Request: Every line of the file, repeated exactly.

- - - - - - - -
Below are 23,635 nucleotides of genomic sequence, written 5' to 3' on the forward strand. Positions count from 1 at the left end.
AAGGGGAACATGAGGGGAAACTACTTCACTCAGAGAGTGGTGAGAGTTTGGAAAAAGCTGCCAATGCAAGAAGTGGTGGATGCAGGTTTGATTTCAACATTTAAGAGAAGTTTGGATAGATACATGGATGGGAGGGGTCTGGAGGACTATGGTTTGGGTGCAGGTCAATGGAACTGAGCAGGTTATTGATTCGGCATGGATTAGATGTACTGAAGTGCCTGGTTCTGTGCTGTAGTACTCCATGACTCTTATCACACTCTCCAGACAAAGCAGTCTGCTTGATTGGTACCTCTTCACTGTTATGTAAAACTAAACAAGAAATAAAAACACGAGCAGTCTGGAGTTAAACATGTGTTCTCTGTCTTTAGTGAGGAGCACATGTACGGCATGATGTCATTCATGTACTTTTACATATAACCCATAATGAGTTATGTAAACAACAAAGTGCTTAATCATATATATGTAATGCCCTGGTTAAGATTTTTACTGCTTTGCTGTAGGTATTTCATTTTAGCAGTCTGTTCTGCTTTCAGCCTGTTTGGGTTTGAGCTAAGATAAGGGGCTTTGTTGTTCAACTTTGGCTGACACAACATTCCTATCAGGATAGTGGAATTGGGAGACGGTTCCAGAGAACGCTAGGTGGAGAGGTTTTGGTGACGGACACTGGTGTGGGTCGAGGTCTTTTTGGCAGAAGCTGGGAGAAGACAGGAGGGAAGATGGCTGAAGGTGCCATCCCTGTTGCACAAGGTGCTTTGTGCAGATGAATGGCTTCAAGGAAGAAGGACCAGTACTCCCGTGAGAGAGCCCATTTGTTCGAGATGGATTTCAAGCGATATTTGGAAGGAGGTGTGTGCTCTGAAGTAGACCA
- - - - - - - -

Below are 23,635 nucleotides of genomic sequence, written 5' to 3' on the forward strand. Positions count from 1 at the left end.
AAGGGGAACATGAGGGGAAACTACTTCACTCAGAGAGTGGTGAGAGTTTGGAAAAAGCTGCCAATGCAAGAAGTGGTGGATGCAGGTTTGATTTCAACATTTAAGAGAAGTTTGGATAGATACATGGATGGGAGGGGTCTGGAGGACTATGGTTTGGGTGCAGGTCAATGGAACTGAGCAGGTTATTGATTCGGCATGGATTAGATGTACTGAAGTGCCTGGTTCTGTGCTGTAGTACTCCATGACTCTTATCACACTCTCCAGACAAAGCAGTCTGCTTGATTGGTACCTCTTCACTGTTATGTAAAACTAAACAAGAAATAAAAACACGAGCAGTCTGGAGTTAAACATGTGTTCTCTGTCTTTAGTGAGGAGCACATGTACGGCATGATGTCATTCATGTACTTTTACATATAACCCATAATGAGTTATGTAAACAACAAAGTGCTTAATCATATATATGTAATGCCCTGGTTAAGATTTTTACTGCTTTGCTGTAGGTATTTCATTTTAGCAGTCTGTTCTGCTTTCAGCCTGTTTGGGTTTGAGCTAAGATAAGGGGCTTTGTTGTTCAACTTTGGCTGACACAACATTCCTATCAGGATAGTGGAATTGGGAGACGGTTCCAGAGAACGCTAGGTGGAGAGGTTTTGGTGACGGACACTGGTGTGGGTCGAGGTCTTTTTGGCAGAAGCTGGGAGAAGACAGGAGGGAAGATGGCTGAAGGTGCCATCCCTGTTGCACAAGGTGCTTTGTGCAGATGAATGGCTTCAAGGAAGAAGGACCAGTACTCCCGTGAGAGAGCCCATTTGTTCGAGATGGATTTCAAGCGATATTTGGAAGGAGGTGTGTGCTCTGAAGTAGACCA